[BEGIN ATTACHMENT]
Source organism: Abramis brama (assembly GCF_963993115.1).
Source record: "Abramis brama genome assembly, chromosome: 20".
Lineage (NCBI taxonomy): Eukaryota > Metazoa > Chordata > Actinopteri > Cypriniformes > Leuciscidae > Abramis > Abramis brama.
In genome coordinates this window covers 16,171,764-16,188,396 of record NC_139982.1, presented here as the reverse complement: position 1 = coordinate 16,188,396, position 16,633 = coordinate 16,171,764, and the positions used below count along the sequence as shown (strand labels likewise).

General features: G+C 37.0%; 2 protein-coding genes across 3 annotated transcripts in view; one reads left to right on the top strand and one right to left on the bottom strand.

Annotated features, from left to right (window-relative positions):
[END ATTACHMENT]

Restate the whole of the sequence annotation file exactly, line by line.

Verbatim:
Source organism: Abramis brama (assembly GCF_963993115.1).
Source record: "Abramis brama genome assembly, chromosome: 20".
Lineage (NCBI taxonomy): Eukaryota > Metazoa > Chordata > Actinopteri > Cypriniformes > Leuciscidae > Abramis > Abramis brama.
In genome coordinates this window covers 16,171,764-16,188,396 of record NC_139982.1, presented here as the reverse complement: position 1 = coordinate 16,188,396, position 16,633 = coordinate 16,171,764, and the positions used below count along the sequence as shown (strand labels likewise).

General features: G+C 37.0%; 2 protein-coding genes across 3 annotated transcripts in view; one reads left to right on the top strand and one right to left on the bottom strand.

Annotated features, from left to right (window-relative positions):